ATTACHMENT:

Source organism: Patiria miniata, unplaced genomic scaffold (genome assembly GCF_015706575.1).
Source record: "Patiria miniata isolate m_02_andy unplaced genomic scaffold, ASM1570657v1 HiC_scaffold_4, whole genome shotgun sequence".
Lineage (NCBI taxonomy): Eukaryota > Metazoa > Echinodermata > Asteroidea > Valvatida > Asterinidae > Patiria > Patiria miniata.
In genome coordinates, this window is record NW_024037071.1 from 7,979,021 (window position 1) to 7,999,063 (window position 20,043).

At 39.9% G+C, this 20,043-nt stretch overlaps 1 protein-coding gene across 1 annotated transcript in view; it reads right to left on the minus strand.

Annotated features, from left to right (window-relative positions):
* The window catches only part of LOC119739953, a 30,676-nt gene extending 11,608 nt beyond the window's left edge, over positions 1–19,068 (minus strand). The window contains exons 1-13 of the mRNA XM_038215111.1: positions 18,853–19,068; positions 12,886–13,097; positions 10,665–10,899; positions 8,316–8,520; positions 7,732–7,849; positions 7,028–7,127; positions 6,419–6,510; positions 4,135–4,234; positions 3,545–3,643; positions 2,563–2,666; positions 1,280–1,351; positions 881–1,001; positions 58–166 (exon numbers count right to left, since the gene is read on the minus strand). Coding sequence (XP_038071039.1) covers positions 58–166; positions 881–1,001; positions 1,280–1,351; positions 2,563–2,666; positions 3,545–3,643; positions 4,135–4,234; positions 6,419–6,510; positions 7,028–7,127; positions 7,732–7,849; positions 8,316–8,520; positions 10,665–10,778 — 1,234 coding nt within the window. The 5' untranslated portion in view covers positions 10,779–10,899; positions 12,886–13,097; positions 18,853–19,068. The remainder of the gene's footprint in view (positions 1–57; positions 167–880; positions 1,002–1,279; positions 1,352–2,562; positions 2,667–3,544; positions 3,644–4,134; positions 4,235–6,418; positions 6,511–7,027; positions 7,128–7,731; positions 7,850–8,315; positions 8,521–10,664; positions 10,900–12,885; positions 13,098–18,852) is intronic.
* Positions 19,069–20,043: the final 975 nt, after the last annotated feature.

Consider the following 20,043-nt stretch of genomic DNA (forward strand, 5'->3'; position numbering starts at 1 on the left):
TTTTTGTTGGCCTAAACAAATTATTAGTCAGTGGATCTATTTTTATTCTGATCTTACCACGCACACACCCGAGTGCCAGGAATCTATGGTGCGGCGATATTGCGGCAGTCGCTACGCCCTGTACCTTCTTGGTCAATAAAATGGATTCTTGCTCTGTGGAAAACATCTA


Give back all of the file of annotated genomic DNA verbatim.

Source organism: Patiria miniata, unplaced genomic scaffold (genome assembly GCF_015706575.1).
Source record: "Patiria miniata isolate m_02_andy unplaced genomic scaffold, ASM1570657v1 HiC_scaffold_4, whole genome shotgun sequence".
Lineage (NCBI taxonomy): Eukaryota > Metazoa > Echinodermata > Asteroidea > Valvatida > Asterinidae > Patiria > Patiria miniata.
In genome coordinates, this window is record NW_024037071.1 from 7,979,021 (window position 1) to 7,999,063 (window position 20,043).

At 39.9% G+C, this 20,043-nt stretch overlaps 1 protein-coding gene across 1 annotated transcript in view; it reads right to left on the minus strand.

Annotated features, from left to right (window-relative positions):
* The window catches only part of LOC119739953, a 30,676-nt gene extending 11,608 nt beyond the window's left edge, over positions 1–19,068 (minus strand). The window contains exons 1-13 of the mRNA XM_038215111.1: positions 18,853–19,068; positions 12,886–13,097; positions 10,665–10,899; positions 8,316–8,520; positions 7,732–7,849; positions 7,028–7,127; positions 6,419–6,510; positions 4,135–4,234; positions 3,545–3,643; positions 2,563–2,666; positions 1,280–1,351; positions 881–1,001; positions 58–166 (exon numbers count right to left, since the gene is read on the minus strand). Coding sequence (XP_038071039.1) covers positions 58–166; positions 881–1,001; positions 1,280–1,351; positions 2,563–2,666; positions 3,545–3,643; positions 4,135–4,234; positions 6,419–6,510; positions 7,028–7,127; positions 7,732–7,849; positions 8,316–8,520; positions 10,665–10,778 — 1,234 coding nt within the window. The 5' untranslated portion in view covers positions 10,779–10,899; positions 12,886–13,097; positions 18,853–19,068. The remainder of the gene's footprint in view (positions 1–57; positions 167–880; positions 1,002–1,279; positions 1,352–2,562; positions 2,667–3,544; positions 3,644–4,134; positions 4,235–6,418; positions 6,511–7,027; positions 7,128–7,731; positions 7,850–8,315; positions 8,521–10,664; positions 10,900–12,885; positions 13,098–18,852) is intronic.
* Positions 19,069–20,043: the final 975 nt, after the last annotated feature.

Consider the following 20,043-nt stretch of genomic DNA (forward strand, 5'->3'; position numbering starts at 1 on the left):
TTTTTGTTGGCCTAAACAAATTATTAGTCAGTGGATCTATTTTTATTCTGATCTTACCACGCACACACCCGAGTGCCAGGAATCTATGGTGCGGCGATATTGCGGCAGTCGCTACGCCCTGTACCTTCTTGGTCAATAAAATGGATTCTTGCTCTGTGGAAAACATCTA